Medical University of South Carolina Hollings Cancer Center Receives National Cancer Institute Designation

Hollings Cancer Center one of only 64 U.S. Cancer Centers with special status

Charleston, S.C. (March 2, 2009) – The Medical University of South Carolina (MUSC) Hollings Cancer Center has attained National Cancer Institute (NCI) designation, a distinction held by only 63 other cancer centers in the U.S. The Hollings Cancer Center (HCC) is the only institution in South Carolina with this prestigious status.

Andrew S. Kraft, MD, Director of the Hollings Cancer Center (HCC), said being named one of the top cancer research centers in the country signals that MUSC/HCC researchers and physicians are leaders in discovering, developing, and delivering cutting-edge treatments based on laboratory research to patients in South Carolina and beyond. The immediate benefit to patients is increased access to early clinical trials offering promising new treatments.

“We are honored and proud to have earned this recognition. It is a distinction earned over many years through collaboration and innovation by dedicated researchers, clinicians, and staff throughout Hollings Cancer Center and MUSC,” Dr. Kraft said. “By sharing what we know with other cancer centers and practices throughout our state, we can step up our war on cancer in South Carolina and beyond. Our citizens don’t have to leave the state to find the most advanced research and protocols from an NCI center – we have one right here in our back yard.”

NCI designation is accompanied by more than $7 million in funding to sustain and grow research efforts at MUSC. The NCI awarded designation to HCC based on its outstanding facilities, commitment to research, leadership, and vision.
Former U.S. Senator Ernest “Fritz” Hollings, for whom the cancer center was named in 1993, hailed the federal designation as nothing less than South Carolinians deserve.

“This is a true milestone for the Medical University of South Carolina. One can see that the cancer building is a winner, but now all in the state can know that the doctors and staff of MUSC Cancer Center are winners. Dr. Greenberg, Dr. Kraft, and the staff are to be congratulated.”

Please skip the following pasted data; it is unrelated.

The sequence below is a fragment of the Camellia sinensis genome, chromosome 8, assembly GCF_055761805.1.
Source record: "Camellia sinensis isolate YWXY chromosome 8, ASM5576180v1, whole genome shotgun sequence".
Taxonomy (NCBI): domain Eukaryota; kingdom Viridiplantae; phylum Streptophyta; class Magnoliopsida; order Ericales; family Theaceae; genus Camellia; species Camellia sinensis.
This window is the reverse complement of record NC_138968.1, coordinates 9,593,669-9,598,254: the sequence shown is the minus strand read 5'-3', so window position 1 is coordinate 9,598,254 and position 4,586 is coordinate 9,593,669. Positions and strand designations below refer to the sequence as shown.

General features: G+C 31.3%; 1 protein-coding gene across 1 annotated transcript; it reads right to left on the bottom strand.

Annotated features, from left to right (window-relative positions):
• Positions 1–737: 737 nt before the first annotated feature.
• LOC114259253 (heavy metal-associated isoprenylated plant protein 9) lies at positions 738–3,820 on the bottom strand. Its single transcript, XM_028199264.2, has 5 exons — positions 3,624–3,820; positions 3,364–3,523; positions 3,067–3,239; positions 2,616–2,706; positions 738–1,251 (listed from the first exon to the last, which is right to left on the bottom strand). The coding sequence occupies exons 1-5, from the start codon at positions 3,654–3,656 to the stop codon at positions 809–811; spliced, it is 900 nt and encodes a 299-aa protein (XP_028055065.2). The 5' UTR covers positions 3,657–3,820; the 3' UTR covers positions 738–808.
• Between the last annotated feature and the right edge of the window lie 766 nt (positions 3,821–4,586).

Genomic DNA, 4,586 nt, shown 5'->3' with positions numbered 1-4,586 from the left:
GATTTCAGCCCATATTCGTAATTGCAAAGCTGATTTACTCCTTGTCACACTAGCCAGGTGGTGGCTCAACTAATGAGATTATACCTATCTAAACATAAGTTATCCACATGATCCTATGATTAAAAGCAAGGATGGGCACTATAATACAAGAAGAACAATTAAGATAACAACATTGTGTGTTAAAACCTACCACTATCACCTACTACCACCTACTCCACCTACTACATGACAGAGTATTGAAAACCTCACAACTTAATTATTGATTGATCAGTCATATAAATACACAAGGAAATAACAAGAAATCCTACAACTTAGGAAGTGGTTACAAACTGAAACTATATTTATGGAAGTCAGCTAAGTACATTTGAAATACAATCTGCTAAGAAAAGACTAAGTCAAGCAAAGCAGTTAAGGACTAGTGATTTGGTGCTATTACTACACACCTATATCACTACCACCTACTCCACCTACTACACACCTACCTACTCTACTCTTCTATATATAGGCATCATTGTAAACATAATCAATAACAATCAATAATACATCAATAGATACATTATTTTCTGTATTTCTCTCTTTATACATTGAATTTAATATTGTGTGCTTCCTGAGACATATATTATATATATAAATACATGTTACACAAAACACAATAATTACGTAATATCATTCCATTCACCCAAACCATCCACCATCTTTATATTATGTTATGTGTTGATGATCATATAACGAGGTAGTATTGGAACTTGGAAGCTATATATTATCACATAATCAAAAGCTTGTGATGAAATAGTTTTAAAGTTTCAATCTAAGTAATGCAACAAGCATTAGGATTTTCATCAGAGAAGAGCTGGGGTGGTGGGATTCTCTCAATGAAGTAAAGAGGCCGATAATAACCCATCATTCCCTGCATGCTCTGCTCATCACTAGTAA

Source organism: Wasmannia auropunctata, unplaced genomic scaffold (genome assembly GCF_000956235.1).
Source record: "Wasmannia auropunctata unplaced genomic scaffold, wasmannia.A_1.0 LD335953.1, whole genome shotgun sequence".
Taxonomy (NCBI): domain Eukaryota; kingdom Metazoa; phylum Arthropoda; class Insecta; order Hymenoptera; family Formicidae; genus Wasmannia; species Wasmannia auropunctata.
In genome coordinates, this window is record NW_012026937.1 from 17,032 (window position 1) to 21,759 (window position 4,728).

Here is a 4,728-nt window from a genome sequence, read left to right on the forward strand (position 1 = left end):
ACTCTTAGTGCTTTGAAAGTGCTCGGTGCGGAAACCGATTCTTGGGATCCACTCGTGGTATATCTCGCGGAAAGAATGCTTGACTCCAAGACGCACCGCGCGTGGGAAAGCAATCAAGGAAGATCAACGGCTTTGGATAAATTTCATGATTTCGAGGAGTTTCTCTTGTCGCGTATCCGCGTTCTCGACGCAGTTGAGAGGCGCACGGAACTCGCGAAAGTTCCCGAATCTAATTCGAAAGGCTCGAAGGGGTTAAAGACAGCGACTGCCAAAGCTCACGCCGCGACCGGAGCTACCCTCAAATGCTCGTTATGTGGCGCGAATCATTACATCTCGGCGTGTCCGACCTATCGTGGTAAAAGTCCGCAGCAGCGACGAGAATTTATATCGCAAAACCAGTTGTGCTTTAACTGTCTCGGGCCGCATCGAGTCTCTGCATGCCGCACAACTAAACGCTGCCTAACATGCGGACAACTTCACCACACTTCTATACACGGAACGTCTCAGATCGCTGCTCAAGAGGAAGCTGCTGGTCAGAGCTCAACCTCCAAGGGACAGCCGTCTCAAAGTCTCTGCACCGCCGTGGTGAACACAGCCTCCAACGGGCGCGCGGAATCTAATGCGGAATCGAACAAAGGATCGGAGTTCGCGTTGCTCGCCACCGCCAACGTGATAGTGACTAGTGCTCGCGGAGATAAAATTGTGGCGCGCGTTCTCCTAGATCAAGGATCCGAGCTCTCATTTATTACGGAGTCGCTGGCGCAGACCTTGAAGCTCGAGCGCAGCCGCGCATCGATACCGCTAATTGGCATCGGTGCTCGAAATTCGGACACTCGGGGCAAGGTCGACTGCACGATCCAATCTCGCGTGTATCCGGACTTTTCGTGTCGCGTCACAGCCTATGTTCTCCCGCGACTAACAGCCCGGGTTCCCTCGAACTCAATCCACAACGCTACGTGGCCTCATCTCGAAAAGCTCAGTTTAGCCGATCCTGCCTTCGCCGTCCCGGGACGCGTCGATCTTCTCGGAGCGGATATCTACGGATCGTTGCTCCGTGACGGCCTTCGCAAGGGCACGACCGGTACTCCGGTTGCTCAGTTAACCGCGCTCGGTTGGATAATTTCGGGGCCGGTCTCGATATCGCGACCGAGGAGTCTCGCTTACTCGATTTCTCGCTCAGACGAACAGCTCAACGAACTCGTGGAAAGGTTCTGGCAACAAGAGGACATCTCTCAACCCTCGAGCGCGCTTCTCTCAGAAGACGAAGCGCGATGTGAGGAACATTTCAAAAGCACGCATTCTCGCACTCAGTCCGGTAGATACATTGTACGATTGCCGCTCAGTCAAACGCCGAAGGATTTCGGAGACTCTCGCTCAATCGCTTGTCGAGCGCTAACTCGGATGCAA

NCI-designated cancer centers are characterized by scientific excellence and the capability to integrate diverse research approaches that focus on cancer. They play a vital role in advancing the goal of reducing morbidity and mortality from cancer through increased clinical trials that offer patients new drugs and treatment protocols that would be unavailable to them otherwise.

U.S. Senator Lindsey L. Graham called the designation a “game-changer” for the thousands of South Carolinians with cancer.

“Cancer is one of the leading causes of death in the nation and practically every family in our state has been impacted by this horrible disease. The Hollings Cancer Center will now take its place among an elite group of institutions in the major leagues of cancer research,” Graham said. “The NCI designation only comes to the best and brightest. It is a compliment to the men and women who put in countless hours at this facility and recognition that the Hollings Cancer Center is among the best of the best in cancer research.”

Designation also holds the potential to spur South Carolina’s economy by attracting public and private funding for new endeavors.

U.S. Rep. Henry Brown said NCI status offer hope for a bright future in the state’s cancer research endeavors.

“The NCI designation for the MUSC Hollings Cancer Center is recognition of excellence in cancer research. The discoveries made here will leave the laboratories and reach the patients, both in our state and throughout the world.”

Raymond S. Greenberg, MD, PhD, MUSC President, praised the efforts of many that made designation possible.

“Under the leadership of former MUSC President Jim Edwards, and with the support of Senator Hollings, MUSC set the goal of obtaining NCI designation more than a decade ago,” Dr. Greenberg said. “Now that this dream has come true, we gratefully acknowledge all who have made it possible, especially Dr. Kraft and his outstanding team. We also thank those like Jim Edwards and Fritz Hollings, whose vision and determination set this entire process in motion.”

According to the NCI, designated cancer centers are a major source of discovery of the nature of cancer and of the development of more effective approaches to cancer prevention, diagnosis, and therapy. They also deliver medical advances to patients and their families, educate healthcare professionals and the public, and reach out to underserved populations. They are characterized by strong organizational capabilities, institutional commitment, and trans-disciplinary, cancer-focused science; experienced scientific and administrative leadership, and state-of-the-art cancer research and patient care facilities.

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